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Problem Statement :
Two parties $A$ ( Alice ) and $B$ ( Bob ) ( in order ) share an entangled pair $\frac{1}{\sqrt{3}}(|00\rangle+|01\rangle +|11\rangle)$. Bob does a measurement in basis $\{ |0\rangle,|1\rangle\}$ and gets the outcome of his qubit as $|0\rangle$. Bob wants to guess if Alice had performed a measurement on his qubit in the basis $\{ |0\rangle,|1\rangle\}$ or not. If Bob is able to guess even partially ( with a probability $\neq \frac{1}{2}$ ) then it means signalling takes place ( if I am not wrong ).

My doubt related to the problem above:
Let $i$ be the event that Alice performed the measurement and $m$ the event that Bob's measurement outcome for his qubit is $|0\rangle$. So I want to calculate is $p(i|m)$. $$p(i|m) = \frac{p(i)p(m|i)}{p(m)}$$ Bob calculates this probability so according to him $p(i)=\frac{1}{2}$ ( if this was not the case he might know something already ), $p(m)$ from Bob's perspective is $\frac{1}{3}$. Now I don't understand what $p(m|i)$ should be ( why should it be $\frac{1}{3}$, it comes out to $\frac{2}{3}$ for me but can't find the mistake ). For no signalling to hold valid $p(i|m)=\frac{1}{2}$.

My doubt in general :
Basically my doubt arises because partially density operator being the same is the condition for no signalling ( talking from Bob's perspective ). But partial density operator just tells with what probability to expect the outcome, but once a particular outcome is observed I might able to partially deduce something. I mean why do we base validation of no signalling on the probabilities of outcomes of a measurement ( given by reduced density ) rather than validating it by inability to deduce the desired information even partially from the outcomes of my measurements ( talking by Bob's perspective ).

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  • $\begingroup$ Can you explain what you mean by "guessing"? What can you deduce from a particular outcome? $\endgroup$ – CuriousOne May 20 '15 at 23:26
  • $\begingroup$ By guessing I mean that if I am certain that an event has occurred with a probability $p > \frac{1}{2}$ then I say the event has occurred if $p < \frac{1}{2}$ I say it has not occurred. But if $p=\frac{1}{2}$ I can't say anything. $\endgroup$ – sashas May 20 '15 at 23:30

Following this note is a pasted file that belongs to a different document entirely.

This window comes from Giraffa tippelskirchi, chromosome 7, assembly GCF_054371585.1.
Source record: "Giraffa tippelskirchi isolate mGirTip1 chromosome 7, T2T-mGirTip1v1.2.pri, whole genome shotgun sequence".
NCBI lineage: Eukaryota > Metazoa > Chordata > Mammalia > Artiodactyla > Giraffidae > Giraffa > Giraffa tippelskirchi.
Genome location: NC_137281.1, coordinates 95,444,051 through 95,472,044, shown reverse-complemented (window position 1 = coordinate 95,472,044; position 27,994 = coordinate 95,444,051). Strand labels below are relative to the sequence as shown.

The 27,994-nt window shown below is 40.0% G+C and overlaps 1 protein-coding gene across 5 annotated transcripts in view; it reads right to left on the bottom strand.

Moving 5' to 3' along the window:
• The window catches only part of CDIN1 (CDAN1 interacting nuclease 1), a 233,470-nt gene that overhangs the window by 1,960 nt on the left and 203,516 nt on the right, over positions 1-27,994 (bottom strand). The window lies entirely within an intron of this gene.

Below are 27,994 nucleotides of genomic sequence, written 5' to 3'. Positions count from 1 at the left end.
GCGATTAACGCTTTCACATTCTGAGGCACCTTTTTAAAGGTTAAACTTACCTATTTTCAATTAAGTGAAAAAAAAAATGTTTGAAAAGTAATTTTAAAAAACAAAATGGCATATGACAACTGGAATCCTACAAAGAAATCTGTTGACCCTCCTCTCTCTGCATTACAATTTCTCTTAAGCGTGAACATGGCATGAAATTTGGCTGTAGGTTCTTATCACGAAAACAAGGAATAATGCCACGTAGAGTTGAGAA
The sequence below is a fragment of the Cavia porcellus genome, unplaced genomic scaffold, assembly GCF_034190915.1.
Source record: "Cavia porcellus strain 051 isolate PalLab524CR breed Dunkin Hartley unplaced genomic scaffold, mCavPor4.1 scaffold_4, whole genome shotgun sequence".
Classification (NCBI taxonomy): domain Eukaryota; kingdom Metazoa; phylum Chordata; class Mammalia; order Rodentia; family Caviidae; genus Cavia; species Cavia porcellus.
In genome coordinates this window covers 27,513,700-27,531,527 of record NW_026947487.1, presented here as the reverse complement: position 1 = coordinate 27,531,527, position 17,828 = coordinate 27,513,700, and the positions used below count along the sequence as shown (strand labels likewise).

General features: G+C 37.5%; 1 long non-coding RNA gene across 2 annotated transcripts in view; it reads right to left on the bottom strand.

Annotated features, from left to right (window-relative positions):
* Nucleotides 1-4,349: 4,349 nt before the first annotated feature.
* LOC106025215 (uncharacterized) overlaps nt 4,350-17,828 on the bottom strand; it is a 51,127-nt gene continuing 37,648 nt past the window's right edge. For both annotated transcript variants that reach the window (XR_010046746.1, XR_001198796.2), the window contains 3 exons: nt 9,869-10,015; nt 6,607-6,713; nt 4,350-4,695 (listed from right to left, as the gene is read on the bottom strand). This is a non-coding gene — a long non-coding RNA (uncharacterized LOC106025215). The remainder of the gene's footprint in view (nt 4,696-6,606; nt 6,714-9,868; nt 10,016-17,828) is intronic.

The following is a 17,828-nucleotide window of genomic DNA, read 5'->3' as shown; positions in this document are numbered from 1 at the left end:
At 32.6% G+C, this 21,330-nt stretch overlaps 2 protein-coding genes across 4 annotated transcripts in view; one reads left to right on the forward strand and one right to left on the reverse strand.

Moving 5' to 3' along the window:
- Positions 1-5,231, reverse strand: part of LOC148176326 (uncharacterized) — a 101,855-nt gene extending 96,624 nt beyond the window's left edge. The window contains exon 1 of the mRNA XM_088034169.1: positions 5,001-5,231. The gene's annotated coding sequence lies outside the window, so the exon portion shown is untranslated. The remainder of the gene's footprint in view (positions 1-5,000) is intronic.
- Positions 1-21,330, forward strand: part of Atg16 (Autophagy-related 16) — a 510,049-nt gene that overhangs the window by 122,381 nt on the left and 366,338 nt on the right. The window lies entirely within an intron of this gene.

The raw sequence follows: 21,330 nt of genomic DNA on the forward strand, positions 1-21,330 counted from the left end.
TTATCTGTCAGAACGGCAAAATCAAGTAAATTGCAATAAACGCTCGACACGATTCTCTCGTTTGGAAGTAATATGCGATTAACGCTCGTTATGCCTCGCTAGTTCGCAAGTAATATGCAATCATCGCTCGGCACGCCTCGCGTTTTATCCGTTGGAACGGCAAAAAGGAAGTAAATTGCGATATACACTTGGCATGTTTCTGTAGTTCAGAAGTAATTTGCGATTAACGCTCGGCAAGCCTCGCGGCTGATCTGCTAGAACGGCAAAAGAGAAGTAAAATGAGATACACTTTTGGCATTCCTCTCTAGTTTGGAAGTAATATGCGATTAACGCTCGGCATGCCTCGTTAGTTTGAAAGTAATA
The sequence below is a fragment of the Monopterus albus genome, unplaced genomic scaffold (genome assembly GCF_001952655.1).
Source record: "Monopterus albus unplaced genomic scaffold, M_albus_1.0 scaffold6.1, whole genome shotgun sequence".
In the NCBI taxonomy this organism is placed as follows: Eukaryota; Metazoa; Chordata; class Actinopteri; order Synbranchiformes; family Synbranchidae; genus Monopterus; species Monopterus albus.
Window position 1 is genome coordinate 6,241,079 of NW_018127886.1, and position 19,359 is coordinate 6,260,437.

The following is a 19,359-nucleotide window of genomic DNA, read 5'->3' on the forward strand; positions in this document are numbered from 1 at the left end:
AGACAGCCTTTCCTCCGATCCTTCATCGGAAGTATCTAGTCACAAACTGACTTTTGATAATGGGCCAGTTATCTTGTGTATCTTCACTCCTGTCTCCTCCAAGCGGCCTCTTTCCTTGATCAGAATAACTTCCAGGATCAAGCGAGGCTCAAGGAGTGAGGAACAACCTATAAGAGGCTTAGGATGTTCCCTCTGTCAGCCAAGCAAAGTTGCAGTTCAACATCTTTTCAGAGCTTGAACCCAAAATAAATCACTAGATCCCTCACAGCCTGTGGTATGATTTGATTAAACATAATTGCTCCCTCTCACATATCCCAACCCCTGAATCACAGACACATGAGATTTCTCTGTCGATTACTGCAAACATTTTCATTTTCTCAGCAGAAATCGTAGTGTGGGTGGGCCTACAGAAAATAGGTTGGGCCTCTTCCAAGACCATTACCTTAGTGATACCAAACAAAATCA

• $\begingroup$ That's what I don't understand... how can you be certain about that? $\endgroup$ – CuriousOne May 20 '15 at 23:32
  • $\begingroup$ I am not sure. It's like if I have to bet on something I will bet in favor if p>1/2 for me and against p<1/2 and I wouldn't be sure what to bet on if p=1/2. I might be wrong sorry for vague terminologies. $\endgroup$ – sashas May 20 '15 at 23:38
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    $\begingroup$ Nature doesn't care about your bets, though. Whether information is transmitted by entanglement or not is a physical fact that you can't influence by the way you try to analyze the data. You may lose information by doing it wrong, but you can't create any by trying to be smart. That doesn't even work in a casino where the probabilistic outcomes are generated by a classical mechanism. $\endgroup$ – CuriousOne May 21 '15 at 0:28
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There is a problem with your statement about the condition of no signalling is $p = \frac{1}{2}$. We can expand your problem into three parts: how to understand the condition conceptually, how to use the condition in your problem and how the condition is reflected in the density matrix formalism. For the sake of convenience, I will denote $|\psi\rangle = \frac{1}{\sqrt{3}}(|00\rangle + |01\rangle + |11\rangle)$.